The first case of COVID-19 was detected in Lebanon on February 21st and prompted immediate formation of a National Committee for COVID. On the eve preceding the explosion, a total of 4,022 cases were registered and hospitals had already begun expressing concerns about equipment shortages (Republic of Lebanon Ministry of Public Health, 2020). Some institutions had reported that their ICUs were already at capacity and that they would be unable to receive new patients (acaps, 2020). The emergency response to the Beirut blast upended all mitigation strategies (Berger, 2020). Frontline staff reported that they tried their best to follow recommended guidelines for personal protective equipment when possible. Nevertheless, precaution practices were compromised as physical distancing and COVID screening were simply not possible (El Sayed, 2020). Even after the immediate response, large protests and extensive exposures created another opportunity for COVID transmission (Coles, 2020). Finally, the destruction of homes created a need for densely packed cohabitation (World Health Organization, WHO situation report 2020), further increasing infection risk. In the month following the explosion, the number of COVID cases surged significantly, with a 220 percent increase since August 4th, adding an additional burden to a system on the brink of collapse (International Rescue Committee, 2020, Annex 16).


In addition to the physical and structural toll imposed by the explosion, the negative effects on mental health were devastating. Even before the blast, citizens were experiencing significant emotional hardships due to the economic situation (MEE Staff, 2020). Medical practitioners, nongovernmental organizations, and international aid corporations recognized the growing need for support services, warning about an impending mental health crisis. Local groups such as Embrace and IDRAAC continued to provide a hotline for those in need and noted a significant uptake of this service in comparison to previous months (Jalabi & Georgy, 2020). Many people began exhibiting signs of trauma including nightmares, flashbacks, fatigue and panic attacks (Reuters, 2020). Providers also expressed severe hardships and reduced morale related to implementation of crisis standards of care during the immediate response. In an interview, Dr. Hitti noted the importance of a group debrief session conducted at AUBMC to allow frontline workers to find support among colleagues (Razzak et al, 2020).


Faced with extreme hardships and lack of faith in the potential for prosperity, countless physicians opted to leave the country. The head of the Doctors Syndicate confirmed that, between July and September 2020, upwards of 300 doctors decided to emigrate (Lewis, 2020). In an interview, a former pathologist at AUBMC described the movement as a “mass exodus” and stated, “If I had hope I would have stayed but I have no hope – not in the near nor in the intermediate future – for Lebanon” (Nakhoul & Abdallah, 2020). The Minister of Health Hamad Hassan expressed concerns about the impact this efflux will have on the Lebanese health system, claiming that it will take several years to restore the medical sector after the loss of so many skilled expert providers (Nakhoul & Abdallah, 2020).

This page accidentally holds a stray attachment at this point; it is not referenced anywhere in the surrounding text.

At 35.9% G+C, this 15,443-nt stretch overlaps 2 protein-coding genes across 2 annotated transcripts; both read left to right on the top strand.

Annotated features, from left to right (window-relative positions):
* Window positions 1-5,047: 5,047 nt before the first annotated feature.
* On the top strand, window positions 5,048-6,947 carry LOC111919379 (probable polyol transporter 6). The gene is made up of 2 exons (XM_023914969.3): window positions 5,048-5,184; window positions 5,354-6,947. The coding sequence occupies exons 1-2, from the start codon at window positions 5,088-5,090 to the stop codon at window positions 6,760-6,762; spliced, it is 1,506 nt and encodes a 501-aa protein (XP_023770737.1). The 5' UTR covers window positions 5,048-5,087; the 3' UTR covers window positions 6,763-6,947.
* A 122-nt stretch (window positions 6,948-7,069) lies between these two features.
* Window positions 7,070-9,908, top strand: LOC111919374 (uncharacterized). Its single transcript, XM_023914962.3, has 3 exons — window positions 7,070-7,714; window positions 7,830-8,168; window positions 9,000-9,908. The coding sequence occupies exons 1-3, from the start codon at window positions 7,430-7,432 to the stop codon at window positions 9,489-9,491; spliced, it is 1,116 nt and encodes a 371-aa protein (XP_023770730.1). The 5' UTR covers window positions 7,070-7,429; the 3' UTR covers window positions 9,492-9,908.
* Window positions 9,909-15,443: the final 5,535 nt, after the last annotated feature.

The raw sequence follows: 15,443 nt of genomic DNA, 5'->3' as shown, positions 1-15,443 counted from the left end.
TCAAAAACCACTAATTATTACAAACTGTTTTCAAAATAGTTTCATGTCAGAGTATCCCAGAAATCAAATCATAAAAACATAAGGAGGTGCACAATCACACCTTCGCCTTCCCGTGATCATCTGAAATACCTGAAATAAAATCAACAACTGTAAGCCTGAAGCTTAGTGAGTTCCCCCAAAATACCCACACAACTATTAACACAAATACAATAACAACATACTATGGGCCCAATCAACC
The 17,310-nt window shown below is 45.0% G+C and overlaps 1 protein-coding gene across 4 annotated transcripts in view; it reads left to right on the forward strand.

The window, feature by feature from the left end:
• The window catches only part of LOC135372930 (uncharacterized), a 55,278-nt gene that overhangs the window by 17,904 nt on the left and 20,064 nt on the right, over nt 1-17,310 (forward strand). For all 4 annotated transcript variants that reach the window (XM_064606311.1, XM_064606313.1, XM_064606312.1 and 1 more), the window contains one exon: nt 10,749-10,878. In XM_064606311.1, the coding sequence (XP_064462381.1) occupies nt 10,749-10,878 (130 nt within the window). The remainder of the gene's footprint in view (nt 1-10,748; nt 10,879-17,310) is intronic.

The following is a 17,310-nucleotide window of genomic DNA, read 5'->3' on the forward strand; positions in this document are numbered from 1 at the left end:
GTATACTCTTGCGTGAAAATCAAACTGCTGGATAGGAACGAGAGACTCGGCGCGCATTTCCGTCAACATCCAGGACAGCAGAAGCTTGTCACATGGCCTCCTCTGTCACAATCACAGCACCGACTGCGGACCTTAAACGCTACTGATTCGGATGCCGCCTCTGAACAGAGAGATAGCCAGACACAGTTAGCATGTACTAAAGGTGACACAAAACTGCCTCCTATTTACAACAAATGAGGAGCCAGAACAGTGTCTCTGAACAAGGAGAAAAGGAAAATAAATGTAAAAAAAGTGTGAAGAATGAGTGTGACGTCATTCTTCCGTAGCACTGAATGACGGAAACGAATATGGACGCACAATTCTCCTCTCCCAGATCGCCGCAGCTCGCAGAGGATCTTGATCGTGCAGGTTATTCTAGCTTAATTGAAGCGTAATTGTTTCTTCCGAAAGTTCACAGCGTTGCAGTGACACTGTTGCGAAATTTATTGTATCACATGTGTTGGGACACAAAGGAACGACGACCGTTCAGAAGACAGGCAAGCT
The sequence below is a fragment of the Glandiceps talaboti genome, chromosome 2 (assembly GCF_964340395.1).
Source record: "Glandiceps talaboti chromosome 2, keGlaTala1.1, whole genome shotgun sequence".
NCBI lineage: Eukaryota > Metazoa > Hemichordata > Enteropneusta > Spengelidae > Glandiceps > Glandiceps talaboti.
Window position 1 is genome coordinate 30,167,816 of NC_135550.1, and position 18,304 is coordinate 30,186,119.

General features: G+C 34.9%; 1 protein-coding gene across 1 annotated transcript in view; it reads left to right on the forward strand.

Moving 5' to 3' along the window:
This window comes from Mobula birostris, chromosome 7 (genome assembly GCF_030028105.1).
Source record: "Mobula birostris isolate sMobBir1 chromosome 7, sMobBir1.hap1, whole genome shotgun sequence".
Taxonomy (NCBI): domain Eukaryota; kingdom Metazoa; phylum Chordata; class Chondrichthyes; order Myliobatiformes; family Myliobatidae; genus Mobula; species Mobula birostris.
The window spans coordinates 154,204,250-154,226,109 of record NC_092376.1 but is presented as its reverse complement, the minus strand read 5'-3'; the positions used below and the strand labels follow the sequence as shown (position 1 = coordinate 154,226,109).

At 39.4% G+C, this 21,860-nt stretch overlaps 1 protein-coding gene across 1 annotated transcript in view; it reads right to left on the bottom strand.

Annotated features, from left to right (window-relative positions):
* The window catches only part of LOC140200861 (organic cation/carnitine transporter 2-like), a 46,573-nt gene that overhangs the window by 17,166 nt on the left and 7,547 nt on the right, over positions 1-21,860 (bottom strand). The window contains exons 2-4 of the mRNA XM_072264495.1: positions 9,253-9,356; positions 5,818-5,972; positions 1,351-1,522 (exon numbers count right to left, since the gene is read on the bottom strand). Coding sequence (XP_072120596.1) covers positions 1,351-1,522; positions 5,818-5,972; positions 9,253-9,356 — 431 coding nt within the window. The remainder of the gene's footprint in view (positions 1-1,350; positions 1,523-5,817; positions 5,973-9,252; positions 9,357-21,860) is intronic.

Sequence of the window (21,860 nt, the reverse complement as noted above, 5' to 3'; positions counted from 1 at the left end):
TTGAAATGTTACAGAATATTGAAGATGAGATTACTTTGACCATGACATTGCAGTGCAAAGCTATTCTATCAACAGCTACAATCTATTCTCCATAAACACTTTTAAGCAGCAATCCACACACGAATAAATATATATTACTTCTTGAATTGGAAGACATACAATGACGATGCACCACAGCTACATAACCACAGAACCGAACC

Blatant disregard for the safety and wellbeing of citizens resulted in one of the most devastating man-made disasters in recent history. Longstanding governmental negligence and reluctance to structure a robust preparedness plan not only created the perfect catastrophe, but also hindered any chances for a successful response. Lack of coordination and clarity in the chain of command forced institutions to function in isolation from one another. While previous experiences with mass casualty traumas “prepared” hospitals for emergency response, the magnitude of the Beirut explosion was beyond what drills could cover. Unexpected experiences such as severe infrastructural damage, failure of electronic record systems, and renovations in an emergency department reinforced the importance of redundancy in the preparedness plan. The additional burden of an economic crisis compounded with a global pandemic expanded the scope of the explosion’s effects.


The long-term impact on health, livelihood, and excess mortality remains unclear. Factors such as loss of continuity of care, increased exposure to harmful chemicals, increased potential for COVID infection, displacement, and mental health trauma will undoubtedly affect the Lebanese people for years to come. Losses to medical infrastructure and physician reluctance to stay in Lebanon will surely impact the quality of care that can be provided. Lebanese physicians have already begun compiling the “lessons learned” from this experience, but no individual changes on an institutional level can make up for the absence of essential support expected from a functional government.


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The authors would like to thank Karen Mackey for her support with research logistics. This study received funding from the Department of Behavioral and Community Health at the University of Maryland, School of Public Health

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The author(s) have no relevant financial disclosures or conflicts of interest.